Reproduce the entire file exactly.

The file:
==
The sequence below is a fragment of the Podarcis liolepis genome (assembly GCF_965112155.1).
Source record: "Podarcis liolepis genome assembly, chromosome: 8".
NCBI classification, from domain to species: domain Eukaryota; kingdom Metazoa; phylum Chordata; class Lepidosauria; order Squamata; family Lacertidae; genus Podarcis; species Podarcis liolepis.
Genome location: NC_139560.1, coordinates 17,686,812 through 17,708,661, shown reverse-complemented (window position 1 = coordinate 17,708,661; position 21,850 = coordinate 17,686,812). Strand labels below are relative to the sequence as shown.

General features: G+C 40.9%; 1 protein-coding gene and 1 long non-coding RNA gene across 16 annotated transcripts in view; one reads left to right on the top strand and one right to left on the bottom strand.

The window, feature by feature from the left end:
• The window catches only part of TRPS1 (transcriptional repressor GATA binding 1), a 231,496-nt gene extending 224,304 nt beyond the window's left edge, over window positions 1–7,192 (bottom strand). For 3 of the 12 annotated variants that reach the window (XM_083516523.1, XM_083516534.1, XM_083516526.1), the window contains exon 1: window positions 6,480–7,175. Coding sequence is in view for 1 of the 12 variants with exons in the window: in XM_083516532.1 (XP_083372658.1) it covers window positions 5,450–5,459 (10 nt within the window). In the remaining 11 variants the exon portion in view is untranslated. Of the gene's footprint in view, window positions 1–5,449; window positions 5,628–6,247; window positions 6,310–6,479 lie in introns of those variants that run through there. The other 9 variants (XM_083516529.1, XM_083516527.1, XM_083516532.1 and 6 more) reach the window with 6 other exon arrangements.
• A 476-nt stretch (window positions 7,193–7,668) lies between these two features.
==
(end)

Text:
The sequence below is a fragment of the Podarcis liolepis genome (assembly GCF_965112155.1).
Source record: "Podarcis liolepis genome assembly, chromosome: 8".
NCBI classification, from domain to species: domain Eukaryota; kingdom Metazoa; phylum Chordata; class Lepidosauria; order Squamata; family Lacertidae; genus Podarcis; species Podarcis liolepis.
Genome location: NC_139560.1, coordinates 17,686,812 through 17,708,661, shown reverse-complemented (window position 1 = coordinate 17,708,661; position 21,850 = coordinate 17,686,812). Strand labels below are relative to the sequence as shown.

General features: G+C 40.9%; 1 protein-coding gene and 1 long non-coding RNA gene across 16 annotated transcripts in view; one reads left to right on the top strand and one right to left on the bottom strand.

The window, feature by feature from the left end:
• The window catches only part of TRPS1 (transcriptional repressor GATA binding 1), a 231,496-nt gene extending 224,304 nt beyond the window's left edge, over window positions 1–7,192 (bottom strand). For 3 of the 12 annotated variants that reach the window (XM_083516523.1, XM_083516534.1, XM_083516526.1), the window contains exon 1: window positions 6,480–7,175. Coding sequence is in view for 1 of the 12 variants with exons in the window: in XM_083516532.1 (XP_083372658.1) it covers window positions 5,450–5,459 (10 nt within the window). In the remaining 11 variants the exon portion in view is untranslated. Of the gene's footprint in view, window positions 1–5,449; window positions 5,628–6,247; window positions 6,310–6,479 lie in introns of those variants that run through there. The other 9 variants (XM_083516529.1, XM_083516527.1, XM_083516532.1 and 6 more) reach the window with 6 other exon arrangements.
• A 476-nt stretch (window positions 7,193–7,668) lies between these two features.